Hindi has also reached Muslim graveyards of North India. For instance, the main entrance to East Delhi’s Kardam Puri graveyard has “786” (in Roman) and a Hindi inscription on it to inform the visitors that it is an Islamic place.

(Entrance of the Kardam Puri graveyard, Delhi. Photo Source: HA Collection, 2009)

Inside the graveyard, clear instructions for the burial of Muslims has been written in Hindi and Urdu on the wall. The graveyard space is restricted for the residents of six redeveloped colonies of East Delhi. One has to get a death certificate in order to secure a grave space. In addition, no one is allowed to make permanent graves (pucca qabr) which are made up of cement and concrete, instead, the graveyard management encourages the use of wood to cover the upper layer of the kuccha grave.

(Kardam Puri graveyard, Delhi. Photo Source: HA Collection, 2009)

These examples show that Hindi comes naturally as a language of expression to ordinary Muslims in North India. They do not face cultural or political hurdles while expressing their thoughts, anxieties and Islamic belief in Hindi.

At the same time, this unprecedented proliferation of Islamic Hindi does not become a challenge for Urdu. Hindi translations of Islamic texts written in Urdu function as a bridge to introduce Muslims (as well as non-Muslims, who can only read the Nagari script) to the intellectual world of Islam. On the other hand, Islamic terminology, which evolved in Arabic-Urdu-Persian language culture of the 19h century, enriches the Islamic Hindi vocabulary. In this sense, Hindi and Urdu complement each other. The notice boards in the Sadar Bazar mosque and the Kardam Puri graveyard emphasise this mutual co-existence of Urdu and Hindi.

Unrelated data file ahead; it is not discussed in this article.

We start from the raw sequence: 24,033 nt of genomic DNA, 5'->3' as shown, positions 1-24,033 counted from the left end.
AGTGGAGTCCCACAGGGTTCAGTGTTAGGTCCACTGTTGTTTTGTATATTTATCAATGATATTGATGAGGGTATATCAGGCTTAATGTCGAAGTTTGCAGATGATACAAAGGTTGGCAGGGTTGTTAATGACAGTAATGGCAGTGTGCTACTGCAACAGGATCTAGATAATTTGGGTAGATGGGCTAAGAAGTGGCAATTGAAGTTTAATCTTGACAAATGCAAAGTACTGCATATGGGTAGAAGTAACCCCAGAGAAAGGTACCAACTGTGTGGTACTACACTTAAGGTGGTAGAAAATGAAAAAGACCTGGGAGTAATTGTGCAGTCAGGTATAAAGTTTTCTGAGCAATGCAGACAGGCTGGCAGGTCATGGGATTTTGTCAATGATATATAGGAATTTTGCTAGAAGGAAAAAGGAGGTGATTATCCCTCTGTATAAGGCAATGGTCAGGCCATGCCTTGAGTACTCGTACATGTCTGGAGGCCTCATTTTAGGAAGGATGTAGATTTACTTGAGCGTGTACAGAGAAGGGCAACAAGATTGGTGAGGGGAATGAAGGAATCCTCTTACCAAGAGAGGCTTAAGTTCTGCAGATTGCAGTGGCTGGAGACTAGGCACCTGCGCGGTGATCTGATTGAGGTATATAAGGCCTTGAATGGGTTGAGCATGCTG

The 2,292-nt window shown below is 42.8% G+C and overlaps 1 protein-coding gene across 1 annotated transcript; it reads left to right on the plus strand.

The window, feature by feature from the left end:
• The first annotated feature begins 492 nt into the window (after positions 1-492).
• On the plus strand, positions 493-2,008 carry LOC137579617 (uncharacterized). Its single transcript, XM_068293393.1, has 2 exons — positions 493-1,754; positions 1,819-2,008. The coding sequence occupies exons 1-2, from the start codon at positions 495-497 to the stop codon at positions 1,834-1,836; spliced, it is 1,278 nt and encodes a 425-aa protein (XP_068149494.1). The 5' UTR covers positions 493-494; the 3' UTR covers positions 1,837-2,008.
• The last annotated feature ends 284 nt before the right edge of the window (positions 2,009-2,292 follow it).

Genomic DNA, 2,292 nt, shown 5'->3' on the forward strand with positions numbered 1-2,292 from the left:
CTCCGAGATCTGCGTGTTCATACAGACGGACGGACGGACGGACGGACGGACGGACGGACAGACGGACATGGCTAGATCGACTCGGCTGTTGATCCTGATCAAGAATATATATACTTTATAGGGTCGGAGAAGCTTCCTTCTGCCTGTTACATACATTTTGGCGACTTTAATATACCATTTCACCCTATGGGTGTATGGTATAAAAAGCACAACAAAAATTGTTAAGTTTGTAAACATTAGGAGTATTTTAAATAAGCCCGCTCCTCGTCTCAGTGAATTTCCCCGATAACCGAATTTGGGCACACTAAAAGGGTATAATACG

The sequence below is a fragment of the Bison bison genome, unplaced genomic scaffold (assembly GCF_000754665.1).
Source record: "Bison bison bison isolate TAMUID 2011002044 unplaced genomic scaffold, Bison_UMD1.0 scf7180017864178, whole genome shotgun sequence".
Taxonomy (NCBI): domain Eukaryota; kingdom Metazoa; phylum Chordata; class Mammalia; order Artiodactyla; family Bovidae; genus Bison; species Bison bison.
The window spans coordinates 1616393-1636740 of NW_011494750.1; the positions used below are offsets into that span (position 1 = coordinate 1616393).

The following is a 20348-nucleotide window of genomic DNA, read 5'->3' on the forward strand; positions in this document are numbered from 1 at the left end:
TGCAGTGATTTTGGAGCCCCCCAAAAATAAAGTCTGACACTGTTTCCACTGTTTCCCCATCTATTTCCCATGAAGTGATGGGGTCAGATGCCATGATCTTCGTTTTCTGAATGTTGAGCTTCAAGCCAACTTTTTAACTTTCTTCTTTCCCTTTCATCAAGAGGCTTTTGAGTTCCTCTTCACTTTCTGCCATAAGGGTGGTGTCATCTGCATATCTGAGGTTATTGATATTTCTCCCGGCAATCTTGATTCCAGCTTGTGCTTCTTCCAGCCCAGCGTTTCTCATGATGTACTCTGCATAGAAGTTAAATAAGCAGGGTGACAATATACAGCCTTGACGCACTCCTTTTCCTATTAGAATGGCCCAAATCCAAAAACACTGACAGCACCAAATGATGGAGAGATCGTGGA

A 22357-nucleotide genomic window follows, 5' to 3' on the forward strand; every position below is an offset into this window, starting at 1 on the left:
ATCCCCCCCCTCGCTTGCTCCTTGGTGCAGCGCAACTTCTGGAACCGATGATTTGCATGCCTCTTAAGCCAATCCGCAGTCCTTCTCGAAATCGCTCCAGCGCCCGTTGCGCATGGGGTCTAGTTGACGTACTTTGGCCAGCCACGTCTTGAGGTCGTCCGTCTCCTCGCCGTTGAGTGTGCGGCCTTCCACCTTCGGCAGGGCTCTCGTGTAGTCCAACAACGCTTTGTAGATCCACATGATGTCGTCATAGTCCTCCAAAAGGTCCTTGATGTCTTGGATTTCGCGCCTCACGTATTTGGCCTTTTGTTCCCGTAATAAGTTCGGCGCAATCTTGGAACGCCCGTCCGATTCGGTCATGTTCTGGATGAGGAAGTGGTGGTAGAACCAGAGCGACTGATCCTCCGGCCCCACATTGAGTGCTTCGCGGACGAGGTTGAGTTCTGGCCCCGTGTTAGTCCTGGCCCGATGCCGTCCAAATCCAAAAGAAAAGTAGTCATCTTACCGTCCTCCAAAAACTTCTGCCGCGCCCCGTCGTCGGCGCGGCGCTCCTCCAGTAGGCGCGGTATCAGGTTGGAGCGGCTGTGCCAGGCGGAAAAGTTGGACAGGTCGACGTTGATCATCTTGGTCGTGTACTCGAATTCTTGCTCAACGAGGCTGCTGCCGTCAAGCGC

The emergence of Hindi as a modern Islamic language also symbolises a significant religious-cultural transformation. The legitimate entry of women inside a mosque to offer prayers (that is run by Hanafi-Sunni Muslims) without any state intervention, underlines the fact that gender roles among Muslims are changing. Although, it is not reasonable to make a sweeping generalisation with regard to gender relations among North Indian Muslim communities only on the basis of just one example, the opening of Nainital mosque for Muslim women is indicative of a substantial social change.

Similarly, asking worshippers to file grievances and offer comments and criticisms for effective management of the Sadar Bazar mosque points towards a growing culture of constructive criticisms, if not internal democratization. An apparently powerful modernist impulse is also evident in the instructions written outside the Kardam Puri graveyard. The graveyard committee’s insistence for proper documentation and observance of certain processes goes against the dominant assumption that all Muslims follow just one form of Islam in the matters of life and death. The space of graveyard, in this case, is confined for the Muslim residents of a few notified colonies.

This postcolonial Indo-Islamic religiosity, which is very much embedded in Hindi-Urdu-Hindustani language culture, cannot be understood either as an ‘expression of secularism’ or a zeal for Indianization by Muslims. In fact, the politics of language, especially the Hindi-Urdu debate, cannot accommodate these nuanced language-identity forms.

This is the second piece in a two-part series on the role of language in forging a Muslim identity. You can read the first piece here.

Muslims and Modernity is a fortnightly column by Hilal Ahmed. The author can be contacted on Twitter @Ahmed1Hilal.